New Hampshire’s First Woman County Commissioner: Keene New Hampshire’s Grace A. Richardson (1873-1947)

Grace A. Richardson, New Hampshire's first county commissioner, from the Boston Globe newspaper.

Grace A. Richardson, New Hampshire’s first county commissioner (Cheshire County). Her photograph from a 1922 Boston Sunday Globe newspaper.

According to Leon Anderson, New Hampshire legislative historian, “Grace A. Richardson of Keene “agent” for that city’s Bureau of Public Service ( a private charitable society) became New Hampshire’s first woman County Commissioner in the 1922 election. She was re-elected on the Republican ticket for the following 12 years.”

A Boston Herald newspaper article of 1923 adds many details to this brief synopsis: “Miss Richardson has been running Cheshire county since the last election, when she won over two men in her own party (Democratic) and seven in the Republican party, both sides giving her the vote. Miss Richardson, who has been in social service work for many years, came to Keene from Boston in 1919. While in Keene she has not only been at the head of the social service work, but held for three years a position in the office of the county commissioner, where she became fully acquainted with its requirements. She was convinced that her vote in county affairs help the women and children of the county and that is her reason for becoming a candidate for the office.

Central Square Keene NH circa 1905; Detroit Publishing Co., gift of State Historical Society in 1949; Library of Congress Prints & Photographs Division

Central Square Keene NH circa 1905; Detroit Publishing Co., gift of State Historical Society in 1949; Library of Congress Prints & Photographs Division

“Besides her other duties, Miss Richardson is chairman of the program committee of the Woman’s Club. This again is in connection with her welfare work, as she wishes to interest women as much as possible. She is the founder of the Keene Visiting Nurse Association, which was incorporated in March three years ago [c1920] and of which she is now secretary. Being in public health work she has thrown herself whole-heartedly into whatever she believed could assist in the cause. She finds her best satisfaction, however, in giving a helping hand to children who are poorly equipped either mentally or bodily and are not being cared for properly by their parents. She sees that these children have proper treatment, and, if possible, finds suitable homes for them. “This is so much better,” she says, “than doling out clothes and food to people who will take everything they can get. Such people will take care of themselves, somehow, but unfortunate children are helpless.”

By 1936, after 14 years of service as a county commissioner, Grace A. Richardson decided not to run again.  The Springfield Republican (Springfield MA) reported the following story: “Senator Winfield C. Burbank of Winchester, well known Republican throughout the county, will ask for the nomination of county commissioner as Miss Grace A. Richardson will not be a candidate for reelection on the commission…..Miss Richardson who is now serving her 14th year as county commissioner, has been a resident of Keene for the past 17 years. She ranks second in the point of service in the state on county commissioner board. She is the only woman holding such an office in New England [Editor’s note: this statement is not  accurate, as Mary Perry Rich of Knox County, Maine, ran for county commissioner in 1922 and was elected from six years.] and succeeded the last J.P. Wellman.

During her years of service she has found homes for 35 children by adoption, thus relieving the county of their financial support and making it possible for these children to have privileges of a home and parental care. When Miss Richardson first came to Keene she had the position of agent for the bureau of public service and clerk for the county commissioners, and in those offices became familiar with the work of the county commissioners. Through her efforts the Keene District Nurse Association was organized in 1920. She was elected secretary of the organization and has served in that capacity ever since. A trustee of the New Hampshire Tuberculosis Association and an incorporator of the New Hampshire Orphans home at Franklin, she is also a member of the committee on field service work, recently started in New Hampshire. Miss Richardson says she has no plans for the future…. James S. Kellom of Winchester who has served as representative in the Legislature from that town, has filed as Democratic candidate in the 11th district…”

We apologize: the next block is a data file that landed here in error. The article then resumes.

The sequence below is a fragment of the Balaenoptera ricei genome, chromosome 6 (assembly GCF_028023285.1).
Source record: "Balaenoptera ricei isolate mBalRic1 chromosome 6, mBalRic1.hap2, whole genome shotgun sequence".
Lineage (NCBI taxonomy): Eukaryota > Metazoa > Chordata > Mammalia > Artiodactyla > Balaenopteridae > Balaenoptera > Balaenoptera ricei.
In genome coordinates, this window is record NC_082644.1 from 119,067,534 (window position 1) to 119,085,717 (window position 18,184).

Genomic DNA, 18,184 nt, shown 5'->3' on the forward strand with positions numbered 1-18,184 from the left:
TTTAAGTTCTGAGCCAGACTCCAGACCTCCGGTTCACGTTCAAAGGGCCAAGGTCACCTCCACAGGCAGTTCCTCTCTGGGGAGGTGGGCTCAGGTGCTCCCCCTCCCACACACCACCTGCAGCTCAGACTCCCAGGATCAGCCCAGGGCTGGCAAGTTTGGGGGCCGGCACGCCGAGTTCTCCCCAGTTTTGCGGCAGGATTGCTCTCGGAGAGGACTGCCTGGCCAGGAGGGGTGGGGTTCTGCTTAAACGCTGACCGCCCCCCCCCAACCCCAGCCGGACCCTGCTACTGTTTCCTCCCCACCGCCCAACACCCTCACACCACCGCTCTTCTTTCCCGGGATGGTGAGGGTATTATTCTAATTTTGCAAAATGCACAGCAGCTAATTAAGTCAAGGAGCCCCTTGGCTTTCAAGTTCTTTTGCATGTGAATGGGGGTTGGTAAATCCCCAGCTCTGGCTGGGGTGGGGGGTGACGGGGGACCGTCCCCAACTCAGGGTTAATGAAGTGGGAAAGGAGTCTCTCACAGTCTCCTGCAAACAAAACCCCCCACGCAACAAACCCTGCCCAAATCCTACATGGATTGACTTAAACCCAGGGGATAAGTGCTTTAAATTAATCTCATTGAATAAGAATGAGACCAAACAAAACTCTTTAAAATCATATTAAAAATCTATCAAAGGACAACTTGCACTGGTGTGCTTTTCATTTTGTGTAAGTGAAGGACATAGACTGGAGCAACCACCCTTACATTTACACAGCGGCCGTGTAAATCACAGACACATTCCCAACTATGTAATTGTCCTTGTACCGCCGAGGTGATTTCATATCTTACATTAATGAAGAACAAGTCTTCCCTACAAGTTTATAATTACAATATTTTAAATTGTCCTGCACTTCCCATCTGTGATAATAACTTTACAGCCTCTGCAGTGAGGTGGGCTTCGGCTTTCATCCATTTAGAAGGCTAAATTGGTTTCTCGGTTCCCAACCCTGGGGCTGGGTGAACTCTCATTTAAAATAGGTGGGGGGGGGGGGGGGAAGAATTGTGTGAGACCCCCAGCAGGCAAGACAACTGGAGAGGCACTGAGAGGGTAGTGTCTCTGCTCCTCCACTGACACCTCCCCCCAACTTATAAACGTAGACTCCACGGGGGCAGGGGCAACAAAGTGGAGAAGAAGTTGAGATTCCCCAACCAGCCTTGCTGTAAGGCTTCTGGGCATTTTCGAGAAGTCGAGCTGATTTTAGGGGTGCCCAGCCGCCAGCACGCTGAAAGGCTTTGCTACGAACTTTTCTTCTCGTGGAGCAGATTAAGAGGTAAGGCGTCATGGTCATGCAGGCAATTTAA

The Portsmouth Herald of 1943 shows her included on the list of men and women serving on the board of the New Hampshire Society for Crippled Children and Handicapped Persons, [Editor’s note: now Crotched Mountain] i.e., “Miss Grace A. Richardson, Keene.”

Concord Massachusetts High School, dry plate negative, Detroit Publishing Company, circa 1900-1910; Library of Congress Prints & Photographs Division

Concord Massachusetts High School, dry plate negative, Detroit Publishing Company, circa 1900-1910; Library of Congress Prints & Photographs Division

So now we know a lot about her political and occupational interests.  But who was she?  Grace Annie Richardson was the daughter of James E. & Sara (Stevens) Richardson, born in Acton, Massachusetts in 1873.  She most probably attended school in her birth town. We know from census records that she graduated from high school (about 1890)–probably Concord MA High School, as Acton did not have it’s own until 1925.  She arrived in Keene, New Hampshire in 1919.  There she began working for a private social service company and also in the office of the county commissioners. After she left politics, she continued to work for the Keene District Visiting Nurse Association, residing at 48 Central Square.

She is last found in the Keene NH Directory in 1942: “Richardson, Grace A. sec Keene Dist Visiting Nurse Assn h48 Central sq.”  She died 5 years later, as her grave stone in her family’s plot, in Mount Hope Cemetery, Acton MA is dated: “February 10, 1947.”  Her partial genealogy follows.


Sherman Richardson born abt 1816-18 in Ashby MA, d. 18 Dec 1890 in Winchendon MA, age 74; m. Lydia Ann “Liddy” Blood. She b. abt 1814-1818 Boston MA, died 1 February 1887 in Winchendon MA; mechanic. In 1850 living in Rindge NH. In June 1880 he is listed as being blind. [A Shermon Richardson m. 23 July 1835 in Boston MA to Mary Ann Smith, possibly this is the same couple.]